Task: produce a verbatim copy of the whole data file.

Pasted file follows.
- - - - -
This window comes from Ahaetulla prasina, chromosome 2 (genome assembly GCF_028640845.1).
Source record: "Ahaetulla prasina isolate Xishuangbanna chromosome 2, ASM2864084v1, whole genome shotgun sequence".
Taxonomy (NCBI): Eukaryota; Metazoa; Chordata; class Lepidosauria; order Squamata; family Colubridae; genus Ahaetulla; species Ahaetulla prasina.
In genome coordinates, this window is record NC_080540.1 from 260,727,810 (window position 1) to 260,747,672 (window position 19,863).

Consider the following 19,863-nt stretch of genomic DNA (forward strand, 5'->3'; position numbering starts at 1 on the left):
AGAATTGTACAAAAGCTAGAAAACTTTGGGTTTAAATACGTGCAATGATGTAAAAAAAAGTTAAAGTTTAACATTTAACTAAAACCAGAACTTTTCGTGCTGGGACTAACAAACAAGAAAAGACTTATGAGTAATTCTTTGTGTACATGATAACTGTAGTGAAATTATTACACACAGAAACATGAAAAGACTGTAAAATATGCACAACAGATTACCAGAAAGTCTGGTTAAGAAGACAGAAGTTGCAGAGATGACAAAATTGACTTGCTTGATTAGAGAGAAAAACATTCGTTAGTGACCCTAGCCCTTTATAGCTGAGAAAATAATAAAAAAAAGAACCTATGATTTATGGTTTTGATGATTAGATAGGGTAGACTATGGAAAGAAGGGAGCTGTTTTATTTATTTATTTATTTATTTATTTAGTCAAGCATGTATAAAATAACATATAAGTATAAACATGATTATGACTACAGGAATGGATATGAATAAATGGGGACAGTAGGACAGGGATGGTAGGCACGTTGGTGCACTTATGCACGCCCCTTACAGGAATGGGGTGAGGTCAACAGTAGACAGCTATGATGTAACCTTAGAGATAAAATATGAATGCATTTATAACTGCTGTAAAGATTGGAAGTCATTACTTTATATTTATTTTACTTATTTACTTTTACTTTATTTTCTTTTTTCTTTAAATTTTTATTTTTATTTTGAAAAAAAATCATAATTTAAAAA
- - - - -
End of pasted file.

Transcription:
This window comes from Ahaetulla prasina, chromosome 2 (genome assembly GCF_028640845.1).
Source record: "Ahaetulla prasina isolate Xishuangbanna chromosome 2, ASM2864084v1, whole genome shotgun sequence".
Taxonomy (NCBI): Eukaryota; Metazoa; Chordata; class Lepidosauria; order Squamata; family Colubridae; genus Ahaetulla; species Ahaetulla prasina.
In genome coordinates, this window is record NC_080540.1 from 260,727,810 (window position 1) to 260,747,672 (window position 19,863).

Consider the following 19,863-nt stretch of genomic DNA (forward strand, 5'->3'; position numbering starts at 1 on the left):
AGAATTGTACAAAAGCTAGAAAACTTTGGGTTTAAATACGTGCAATGATGTAAAAAAAAGTTAAAGTTTAACATTTAACTAAAACCAGAACTTTTCGTGCTGGGACTAACAAACAAGAAAAGACTTATGAGTAATTCTTTGTGTACATGATAACTGTAGTGAAATTATTACACACAGAAACATGAAAAGACTGTAAAATATGCACAACAGATTACCAGAAAGTCTGGTTAAGAAGACAGAAGTTGCAGAGATGACAAAATTGACTTGCTTGATTAGAGAGAAAAACATTCGTTAGTGACCCTAGCCCTTTATAGCTGAGAAAATAATAAAAAAAAGAACCTATGATTTATGGTTTTGATGATTAGATAGGGTAGACTATGGAAAGAAGGGAGCTGTTTTATTTATTTATTTATTTATTTATTTAGTCAAGCATGTATAAAATAACATATAAGTATAAACATGATTATGACTACAGGAATGGATATGAATAAATGGGGACAGTAGGACAGGGATGGTAGGCACGTTGGTGCACTTATGCACGCCCCTTACAGGAATGGGGTGAGGTCAACAGTAGACAGCTATGATGTAACCTTAGAGATAAAATATGAATGCATTTATAACTGCTGTAAAGATTGGAAGTCATTACTTTATATTTATTTTACTTATTTACTTTTACTTTATTTTCTTTTTTCTTTAAATTTTTATTTTTATTTTGAAAAAAAATCATAATTTAAAAA